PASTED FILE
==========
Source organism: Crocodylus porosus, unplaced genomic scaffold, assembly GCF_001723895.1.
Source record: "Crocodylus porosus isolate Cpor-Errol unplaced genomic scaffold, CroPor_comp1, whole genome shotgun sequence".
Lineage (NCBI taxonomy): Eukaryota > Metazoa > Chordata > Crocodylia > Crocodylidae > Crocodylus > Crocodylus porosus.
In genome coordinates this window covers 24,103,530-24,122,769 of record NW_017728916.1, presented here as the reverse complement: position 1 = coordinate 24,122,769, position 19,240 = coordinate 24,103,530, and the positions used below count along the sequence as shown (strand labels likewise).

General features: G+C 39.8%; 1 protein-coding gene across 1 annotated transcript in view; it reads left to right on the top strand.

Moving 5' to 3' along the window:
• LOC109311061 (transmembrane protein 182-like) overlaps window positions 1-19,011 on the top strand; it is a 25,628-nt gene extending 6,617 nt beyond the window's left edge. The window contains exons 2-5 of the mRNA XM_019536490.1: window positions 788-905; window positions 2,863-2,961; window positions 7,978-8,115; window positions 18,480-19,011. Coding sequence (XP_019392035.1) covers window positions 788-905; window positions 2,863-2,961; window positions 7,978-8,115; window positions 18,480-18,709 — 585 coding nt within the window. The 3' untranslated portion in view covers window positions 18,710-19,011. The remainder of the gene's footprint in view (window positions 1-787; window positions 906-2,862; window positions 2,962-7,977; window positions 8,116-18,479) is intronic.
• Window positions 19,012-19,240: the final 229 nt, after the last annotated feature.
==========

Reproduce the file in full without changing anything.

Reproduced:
Source organism: Crocodylus porosus, unplaced genomic scaffold, assembly GCF_001723895.1.
Source record: "Crocodylus porosus isolate Cpor-Errol unplaced genomic scaffold, CroPor_comp1, whole genome shotgun sequence".
Lineage (NCBI taxonomy): Eukaryota > Metazoa > Chordata > Crocodylia > Crocodylidae > Crocodylus > Crocodylus porosus.
In genome coordinates this window covers 24,103,530-24,122,769 of record NW_017728916.1, presented here as the reverse complement: position 1 = coordinate 24,122,769, position 19,240 = coordinate 24,103,530, and the positions used below count along the sequence as shown (strand labels likewise).

General features: G+C 39.8%; 1 protein-coding gene across 1 annotated transcript in view; it reads left to right on the top strand.

Moving 5' to 3' along the window:
• LOC109311061 (transmembrane protein 182-like) overlaps window positions 1-19,011 on the top strand; it is a 25,628-nt gene extending 6,617 nt beyond the window's left edge. The window contains exons 2-5 of the mRNA XM_019536490.1: window positions 788-905; window positions 2,863-2,961; window positions 7,978-8,115; window positions 18,480-19,011. Coding sequence (XP_019392035.1) covers window positions 788-905; window positions 2,863-2,961; window positions 7,978-8,115; window positions 18,480-18,709 — 585 coding nt within the window. The 3' untranslated portion in view covers window positions 18,710-19,011. The remainder of the gene's footprint in view (window positions 1-787; window positions 906-2,862; window positions 2,962-7,977; window positions 8,116-18,479) is intronic.
• Window positions 19,012-19,240: the final 229 nt, after the last annotated feature.